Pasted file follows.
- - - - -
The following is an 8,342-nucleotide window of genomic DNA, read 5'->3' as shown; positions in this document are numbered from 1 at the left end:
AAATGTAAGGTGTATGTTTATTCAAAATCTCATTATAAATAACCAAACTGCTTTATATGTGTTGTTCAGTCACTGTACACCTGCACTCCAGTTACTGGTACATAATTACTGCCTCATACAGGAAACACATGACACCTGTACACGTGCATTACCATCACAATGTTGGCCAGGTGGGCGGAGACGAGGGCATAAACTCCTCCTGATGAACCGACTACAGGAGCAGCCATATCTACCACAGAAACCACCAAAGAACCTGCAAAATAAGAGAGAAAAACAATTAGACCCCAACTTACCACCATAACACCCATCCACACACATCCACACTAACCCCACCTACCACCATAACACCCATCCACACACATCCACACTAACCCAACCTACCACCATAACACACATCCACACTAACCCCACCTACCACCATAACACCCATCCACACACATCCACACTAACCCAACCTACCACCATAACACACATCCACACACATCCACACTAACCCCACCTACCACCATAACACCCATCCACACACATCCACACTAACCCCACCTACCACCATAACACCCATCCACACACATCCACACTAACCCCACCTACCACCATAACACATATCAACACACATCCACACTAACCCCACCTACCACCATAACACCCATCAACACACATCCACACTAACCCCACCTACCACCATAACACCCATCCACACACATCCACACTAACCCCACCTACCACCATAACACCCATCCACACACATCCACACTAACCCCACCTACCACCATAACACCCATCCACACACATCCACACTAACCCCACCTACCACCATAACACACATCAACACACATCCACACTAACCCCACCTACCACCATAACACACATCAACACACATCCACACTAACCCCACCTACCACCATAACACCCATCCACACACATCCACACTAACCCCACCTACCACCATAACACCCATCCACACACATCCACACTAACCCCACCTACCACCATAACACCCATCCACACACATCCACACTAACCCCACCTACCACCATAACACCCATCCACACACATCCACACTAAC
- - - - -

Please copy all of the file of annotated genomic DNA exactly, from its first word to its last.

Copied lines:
The following is an 8,342-nucleotide window of genomic DNA, read 5'->3' as shown; positions in this document are numbered from 1 at the left end:
AAATGTAAGGTGTATGTTTATTCAAAATCTCATTATAAATAACCAAACTGCTTTATATGTGTTGTTCAGTCACTGTACACCTGCACTCCAGTTACTGGTACATAATTACTGCCTCATACAGGAAACACATGACACCTGTACACGTGCATTACCATCACAATGTTGGCCAGGTGGGCGGAGACGAGGGCATAAACTCCTCCTGATGAACCGACTACAGGAGCAGCCATATCTACCACAGAAACCACCAAAGAACCTGCAAAATAAGAGAGAAAAACAATTAGACCCCAACTTACCACCATAACACCCATCCACACACATCCACACTAACCCCACCTACCACCATAACACCCATCCACACACATCCACACTAACCCAACCTACCACCATAACACACATCCACACTAACCCCACCTACCACCATAACACCCATCCACACACATCCACACTAACCCAACCTACCACCATAACACACATCCACACACATCCACACTAACCCCACCTACCACCATAACACCCATCCACACACATCCACACTAACCCCACCTACCACCATAACACCCATCCACACACATCCACACTAACCCCACCTACCACCATAACACATATCAACACACATCCACACTAACCCCACCTACCACCATAACACCCATCAACACACATCCACACTAACCCCACCTACCACCATAACACCCATCCACACACATCCACACTAACCCCACCTACCACCATAACACCCATCCACACACATCCACACTAACCCCACCTACCACCATAACACCCATCCACACACATCCACACTAACCCCACCTACCACCATAACACACATCAACACACATCCACACTAACCCCACCTACCACCATAACACACATCAACACACATCCACACTAACCCCACCTACCACCATAACACCCATCCACACACATCCACACTAACCCCACCTACCACCATAACACCCATCCACACACATCCACACTAACCCCACCTACCACCATAACACCCATCCACACACATCCACACTAACCCCACCTACCACCATAACACCCATCCACACACATCCACACTAAC